This is what government has wrought. It has made every issue we face worse. It has undermined the family, undermined our culture, our values and our prosperity. The prosperity you think we live in now is an illusion paid for with borrowed money because it is a prosperity we cannot afford and haven’t earned.

          Greece learned the result of that last year. Spain, Italy and Ireland are teetering on the brink of the Greek experience. Think it can’t happen here? It has already started.

  • Garrett

    Hi Bear
    There are so many other issues here its mind boggling. The ability to access Internet porn, the sexualization of children in media, supossed reality shows like Toddlers in Tiaras, kardashians, Jersey shore, the list goes on. How can society expect kids to do anything different than what is presented to them on television, Internet, and in the playground. There was a university in the US that had Snooki from Jersey shore give a convocation address! The bar was lowered that day…
    Parents have to step up but it’s difficult to gain traction when the school system refuses to teach consequences. The teacher in the Edmonton high school that was fired for giving zeroes as grades for assignments not turned in is a perfect example. I doubt the parents of those kids rose to defend the dismissed teacher. The system is reacting to the increase in adolescent sex and youth STI’s and pregnancies. I agree that parents need to take more responsibility in these matters. The information is out there for the kids to access. As youve mentioned sex is a tantalizing subject because its what humans “do”. Talking to, and teaching our children the right way is a must in order to get the proper values instilled in them before they get twisted information from the Kardashians.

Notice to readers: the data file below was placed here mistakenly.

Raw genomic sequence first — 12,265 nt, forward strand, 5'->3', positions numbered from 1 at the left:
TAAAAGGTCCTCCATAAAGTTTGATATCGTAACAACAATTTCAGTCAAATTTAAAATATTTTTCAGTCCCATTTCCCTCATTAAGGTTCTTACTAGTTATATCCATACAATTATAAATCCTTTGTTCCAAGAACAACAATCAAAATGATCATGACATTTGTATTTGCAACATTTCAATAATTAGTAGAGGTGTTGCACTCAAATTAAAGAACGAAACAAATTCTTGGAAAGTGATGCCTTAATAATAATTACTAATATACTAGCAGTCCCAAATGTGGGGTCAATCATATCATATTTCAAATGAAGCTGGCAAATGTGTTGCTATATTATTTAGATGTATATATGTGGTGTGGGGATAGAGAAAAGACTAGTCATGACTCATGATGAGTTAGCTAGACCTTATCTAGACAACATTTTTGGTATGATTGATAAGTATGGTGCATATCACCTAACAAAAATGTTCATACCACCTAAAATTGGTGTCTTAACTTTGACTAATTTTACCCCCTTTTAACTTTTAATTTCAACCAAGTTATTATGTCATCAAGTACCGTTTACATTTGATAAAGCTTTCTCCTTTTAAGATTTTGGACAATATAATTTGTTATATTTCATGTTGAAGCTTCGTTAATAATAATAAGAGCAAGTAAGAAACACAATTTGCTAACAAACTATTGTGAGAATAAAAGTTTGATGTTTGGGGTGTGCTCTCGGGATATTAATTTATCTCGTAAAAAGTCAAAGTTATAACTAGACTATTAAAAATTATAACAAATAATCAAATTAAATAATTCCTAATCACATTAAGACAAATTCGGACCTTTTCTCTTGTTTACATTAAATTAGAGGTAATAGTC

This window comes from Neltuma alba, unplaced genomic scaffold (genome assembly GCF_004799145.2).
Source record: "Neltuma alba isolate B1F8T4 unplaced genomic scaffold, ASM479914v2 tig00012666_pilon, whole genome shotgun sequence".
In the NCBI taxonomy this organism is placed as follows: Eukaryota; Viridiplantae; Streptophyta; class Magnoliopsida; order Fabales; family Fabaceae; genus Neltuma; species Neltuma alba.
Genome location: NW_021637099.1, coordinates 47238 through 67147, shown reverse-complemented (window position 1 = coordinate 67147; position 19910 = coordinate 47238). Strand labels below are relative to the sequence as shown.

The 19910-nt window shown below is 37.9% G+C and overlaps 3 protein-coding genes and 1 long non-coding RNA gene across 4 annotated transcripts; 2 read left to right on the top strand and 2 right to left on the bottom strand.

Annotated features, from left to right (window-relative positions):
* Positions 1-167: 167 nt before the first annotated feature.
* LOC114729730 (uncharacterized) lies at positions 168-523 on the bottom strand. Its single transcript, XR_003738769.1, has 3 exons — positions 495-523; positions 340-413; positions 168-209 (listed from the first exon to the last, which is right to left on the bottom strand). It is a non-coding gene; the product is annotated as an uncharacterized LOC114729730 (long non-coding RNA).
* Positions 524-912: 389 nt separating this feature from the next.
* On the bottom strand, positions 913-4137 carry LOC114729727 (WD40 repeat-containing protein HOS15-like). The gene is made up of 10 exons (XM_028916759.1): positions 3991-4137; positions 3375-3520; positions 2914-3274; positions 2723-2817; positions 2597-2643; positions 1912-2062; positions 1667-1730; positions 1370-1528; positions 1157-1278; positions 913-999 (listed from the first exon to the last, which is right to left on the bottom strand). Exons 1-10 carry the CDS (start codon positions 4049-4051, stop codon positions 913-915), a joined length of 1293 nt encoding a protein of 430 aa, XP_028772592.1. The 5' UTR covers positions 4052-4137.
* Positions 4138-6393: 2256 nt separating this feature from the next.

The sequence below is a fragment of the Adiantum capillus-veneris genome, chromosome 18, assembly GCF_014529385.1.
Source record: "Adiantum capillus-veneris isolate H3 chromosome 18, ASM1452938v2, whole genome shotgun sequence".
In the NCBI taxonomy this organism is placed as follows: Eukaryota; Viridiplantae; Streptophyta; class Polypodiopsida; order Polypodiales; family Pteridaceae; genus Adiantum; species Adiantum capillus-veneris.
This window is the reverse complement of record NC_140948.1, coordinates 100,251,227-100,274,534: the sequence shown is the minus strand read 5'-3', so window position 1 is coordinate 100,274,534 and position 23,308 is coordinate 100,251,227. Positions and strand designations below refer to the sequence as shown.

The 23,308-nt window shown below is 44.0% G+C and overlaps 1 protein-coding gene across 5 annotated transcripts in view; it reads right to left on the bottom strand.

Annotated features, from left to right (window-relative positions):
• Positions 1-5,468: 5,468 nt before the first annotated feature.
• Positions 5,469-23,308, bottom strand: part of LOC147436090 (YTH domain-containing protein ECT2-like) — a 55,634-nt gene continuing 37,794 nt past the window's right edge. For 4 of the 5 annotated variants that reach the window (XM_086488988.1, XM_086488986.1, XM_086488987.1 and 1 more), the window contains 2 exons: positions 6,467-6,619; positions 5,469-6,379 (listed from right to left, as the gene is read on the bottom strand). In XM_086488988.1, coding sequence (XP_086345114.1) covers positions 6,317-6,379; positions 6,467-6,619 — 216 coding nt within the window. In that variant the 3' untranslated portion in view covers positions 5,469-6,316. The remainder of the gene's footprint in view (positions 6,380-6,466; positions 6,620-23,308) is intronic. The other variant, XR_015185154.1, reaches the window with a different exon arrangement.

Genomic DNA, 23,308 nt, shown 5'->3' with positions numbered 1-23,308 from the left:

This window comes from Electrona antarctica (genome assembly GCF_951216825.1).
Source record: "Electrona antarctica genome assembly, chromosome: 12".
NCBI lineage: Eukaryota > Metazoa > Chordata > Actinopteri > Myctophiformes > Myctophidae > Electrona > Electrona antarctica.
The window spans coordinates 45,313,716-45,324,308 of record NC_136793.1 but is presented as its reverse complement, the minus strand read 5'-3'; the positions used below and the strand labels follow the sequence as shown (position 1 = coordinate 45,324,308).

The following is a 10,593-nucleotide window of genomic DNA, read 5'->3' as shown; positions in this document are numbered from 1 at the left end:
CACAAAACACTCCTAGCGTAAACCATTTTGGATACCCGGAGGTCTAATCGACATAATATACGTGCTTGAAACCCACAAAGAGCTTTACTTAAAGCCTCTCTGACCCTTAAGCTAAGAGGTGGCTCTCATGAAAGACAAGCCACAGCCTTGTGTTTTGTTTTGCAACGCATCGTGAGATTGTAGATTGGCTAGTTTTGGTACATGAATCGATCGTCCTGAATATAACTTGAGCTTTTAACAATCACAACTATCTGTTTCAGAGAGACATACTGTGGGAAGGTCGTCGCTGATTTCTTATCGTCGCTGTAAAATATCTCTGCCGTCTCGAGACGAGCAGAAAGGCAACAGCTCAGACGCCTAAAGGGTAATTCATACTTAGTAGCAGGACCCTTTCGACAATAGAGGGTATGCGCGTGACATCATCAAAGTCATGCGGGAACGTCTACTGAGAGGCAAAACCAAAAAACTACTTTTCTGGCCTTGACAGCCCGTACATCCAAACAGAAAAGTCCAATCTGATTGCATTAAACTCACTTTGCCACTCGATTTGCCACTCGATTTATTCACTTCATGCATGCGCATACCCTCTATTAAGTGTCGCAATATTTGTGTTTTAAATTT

• http://abearsrant.com thebear

      I don’t believe that most parents are irresponsible or don’t have a sincere desire to be good parents but government has become so intrusive that it interferes with the role of being a parent. In Ontario, the term ‘co-parenting’ has actually been used by some public sector educators and bureaucrats. The simple reality is that just as the government has no business in the bedrooms of the nation, it has no business undermining parents’ right and responsibility to raise their own children.

      I agree with you about things like online porn and sexual predators. It’s a dangerous world out there but government bows to pressure when it backs away from common sense regulation for the Internet. It undermines the reality of consequences for actions which creates a false expectation and understanding of what real life is like and that is a terribly dangerous thing to impart to children that does not serve them well when they become adults.

      Government is not about values, it’s about expediency. It attacks broad issues by addressing singular elements within those issues and without regard for the erosion of a responsible society. In the end, it isn’t government that creates a better society, it’s individuals with better values who make good life decisions. Government doesn’t enable that, it undermines it by enabling bad, unsafe and sometimes illegal behaviour.